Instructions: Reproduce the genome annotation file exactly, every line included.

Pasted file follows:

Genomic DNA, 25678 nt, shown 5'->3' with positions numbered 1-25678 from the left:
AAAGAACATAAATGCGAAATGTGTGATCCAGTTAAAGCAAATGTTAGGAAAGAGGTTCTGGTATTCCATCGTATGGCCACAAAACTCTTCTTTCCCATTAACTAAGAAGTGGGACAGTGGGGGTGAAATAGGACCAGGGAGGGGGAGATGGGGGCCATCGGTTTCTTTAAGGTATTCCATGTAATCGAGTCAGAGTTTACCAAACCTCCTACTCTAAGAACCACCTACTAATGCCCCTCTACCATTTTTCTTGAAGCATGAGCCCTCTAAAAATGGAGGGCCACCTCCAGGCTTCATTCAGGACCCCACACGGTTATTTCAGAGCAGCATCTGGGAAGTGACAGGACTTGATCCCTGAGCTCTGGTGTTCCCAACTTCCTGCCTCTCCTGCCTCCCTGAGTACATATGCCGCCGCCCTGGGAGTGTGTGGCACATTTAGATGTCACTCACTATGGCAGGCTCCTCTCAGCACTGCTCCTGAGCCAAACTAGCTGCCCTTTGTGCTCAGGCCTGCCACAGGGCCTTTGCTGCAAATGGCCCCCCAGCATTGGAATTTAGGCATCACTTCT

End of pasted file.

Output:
Genomic DNA, 25678 nt, shown 5'->3' with positions numbered 1-25678 from the left:
AAAGAACATAAATGCGAAATGTGTGATCCAGTTAAAGCAAATGTTAGGAAAGAGGTTCTGGTATTCCATCGTATGGCCACAAAACTCTTCTTTCCCATTAACTAAGAAGTGGGACAGTGGGGGTGAAATAGGACCAGGGAGGGGGAGATGGGGGCCATCGGTTTCTTTAAGGTATTCCATGTAATCGAGTCAGAGTTTACCAAACCTCCTACTCTAAGAACCACCTACTAATGCCCCTCTACCATTTTTCTTGAAGCATGAGCCCTCTAAAAATGGAGGGCCACCTCCAGGCTTCATTCAGGACCCCACACGGTTATTTCAGAGCAGCATCTGGGAAGTGACAGGACTTGATCCCTGAGCTCTGGTGTTCCCAACTTCCTGCCTCTCCTGCCTCCCTGAGTACATATGCCGCCGCCCTGGGAGTGTGTGGCACATTTAGATGTCACTCACTATGGCAGGCTCCTCTCAGCACTGCTCCTGAGCCAAACTAGCTGCCCTTTGTGCTCAGGCCTGCCACAGGGCCTTTGCTGCAAATGGCCCCCCAGCATTGGAATTTAGGCATCACTTCT